Electronic access to images eliminates these problems and also improves care coordination. A typical care coordination use case includes the following phases of care as described in a HIMSS/SIIM paper on image exchange for improved patient care:
A patient with a head injury arrives at the Emergency Department (ED) of a community hospital and care providers perform a CT scan. To access a neuroradiologist, the ED physician reaches out to a tertiary care facility.
The patient scan from the PACS is transferred to the tertiary care center within a few minutes and provided to the neuroradiologist. The neuroradiologist accesses the patient scan and then calls the ED physician to discuss the exam.
With simultaneous access to the patient scan, the neuroradiologist and ED physician are able to make care decisions together. Instead of transferring the patient and possibly performing another CT scan, the neuroradiologist can diagnose right away and make a determination if a transfer is needed or not. If, for example, the patient requires surgery and a transfer is necessary, the surgery team can prepare for the patient arrival during the transport, saving even more time and improving outcomes.
When this scenario includes mobile devices, efficiencies are even greater. For example, if the neuroradiologist is on call but not physically present at the tertiary care facility, he or she can access the patient scan and diagnose from any location.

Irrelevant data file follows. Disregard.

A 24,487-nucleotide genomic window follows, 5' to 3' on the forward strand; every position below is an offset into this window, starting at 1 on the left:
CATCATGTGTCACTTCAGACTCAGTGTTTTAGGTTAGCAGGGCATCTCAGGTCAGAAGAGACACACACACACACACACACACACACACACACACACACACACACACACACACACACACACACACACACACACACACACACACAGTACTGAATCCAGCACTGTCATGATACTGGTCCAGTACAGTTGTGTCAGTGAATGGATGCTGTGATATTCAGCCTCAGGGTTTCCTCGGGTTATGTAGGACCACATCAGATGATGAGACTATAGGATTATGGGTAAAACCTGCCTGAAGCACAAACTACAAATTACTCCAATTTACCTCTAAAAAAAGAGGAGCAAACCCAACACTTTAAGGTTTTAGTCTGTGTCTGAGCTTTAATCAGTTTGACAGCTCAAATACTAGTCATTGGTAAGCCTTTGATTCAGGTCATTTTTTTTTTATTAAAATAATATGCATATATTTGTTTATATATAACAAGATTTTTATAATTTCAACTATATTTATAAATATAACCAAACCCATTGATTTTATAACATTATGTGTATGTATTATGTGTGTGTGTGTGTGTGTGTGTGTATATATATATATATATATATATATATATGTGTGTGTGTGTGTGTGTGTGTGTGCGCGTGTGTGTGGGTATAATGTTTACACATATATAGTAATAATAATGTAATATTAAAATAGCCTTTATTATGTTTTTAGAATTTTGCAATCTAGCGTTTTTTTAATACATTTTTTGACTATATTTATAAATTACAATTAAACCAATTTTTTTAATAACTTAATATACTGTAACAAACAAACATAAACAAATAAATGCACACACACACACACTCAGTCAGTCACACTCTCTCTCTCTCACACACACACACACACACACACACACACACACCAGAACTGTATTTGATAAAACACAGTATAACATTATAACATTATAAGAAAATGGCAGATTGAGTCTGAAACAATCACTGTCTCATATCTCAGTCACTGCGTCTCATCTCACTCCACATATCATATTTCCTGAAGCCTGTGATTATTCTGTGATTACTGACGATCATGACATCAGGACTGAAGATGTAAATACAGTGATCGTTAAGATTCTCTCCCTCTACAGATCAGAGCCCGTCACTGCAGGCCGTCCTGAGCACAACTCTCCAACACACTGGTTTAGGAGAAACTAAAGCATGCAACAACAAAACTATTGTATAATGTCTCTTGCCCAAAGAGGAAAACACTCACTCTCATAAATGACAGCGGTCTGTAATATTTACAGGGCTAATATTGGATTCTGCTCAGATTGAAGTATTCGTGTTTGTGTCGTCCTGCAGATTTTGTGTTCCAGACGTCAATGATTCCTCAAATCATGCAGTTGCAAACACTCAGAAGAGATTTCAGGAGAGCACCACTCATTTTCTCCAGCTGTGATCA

Electronic image sharing is a key component of telehealth, which connects providers over long distances. “Electronic image sharing has really opened the doors to telehealth,” says Amy Vreeland, founder of Imaging Strategies of Waban, Mass., a consulting firm focused on enterprise imaging. With electronic access, specialists can view images from rural providers, providing expert diagnosis without requiring time for patient travel.
One area where telehealth and image access plays a key role in saving patient lives is stroke care, which is extremely time-sensitive. For stroke patients, minutes can mean the difference for patients between recovery and permanent disability, or even death. Patients in rural areas, or even city boroughs, who don’t have local access to a stroke specialist waste precious time getting transported to specialists’ care. With stroke care “time is brain.”
For the past 20 years, telestroke has offered a solution to this problem, linking local doctors via video conferencing systems with stroke specialists to consult on patient care. A 2013 study from the University of Arkansas for Medical Sciences concludes, “Stroke patients treated at telestroke hospitals had a significantly lower mortality rate than those treated at non-telestroke hospitals, with the same cost of care.”
Telestroke has been thoroughly studied and is now widely accepted as a standard of care. One area of telestroke that has been studied in depth is the use of mobile devices for stroke patient scan viewing, interpretation and diagnosis. This research provides evidence that stroke diagnosis on mobile devices is at least as effective as diagnosis using PACS workstations, enabling providers to use mobile devices from anywhere, anytime to provide critical patient care.
To make mobile access to images safe for patients and to maintain the security of patient information, mobile image viewers need to offer specific diagnostic and security features.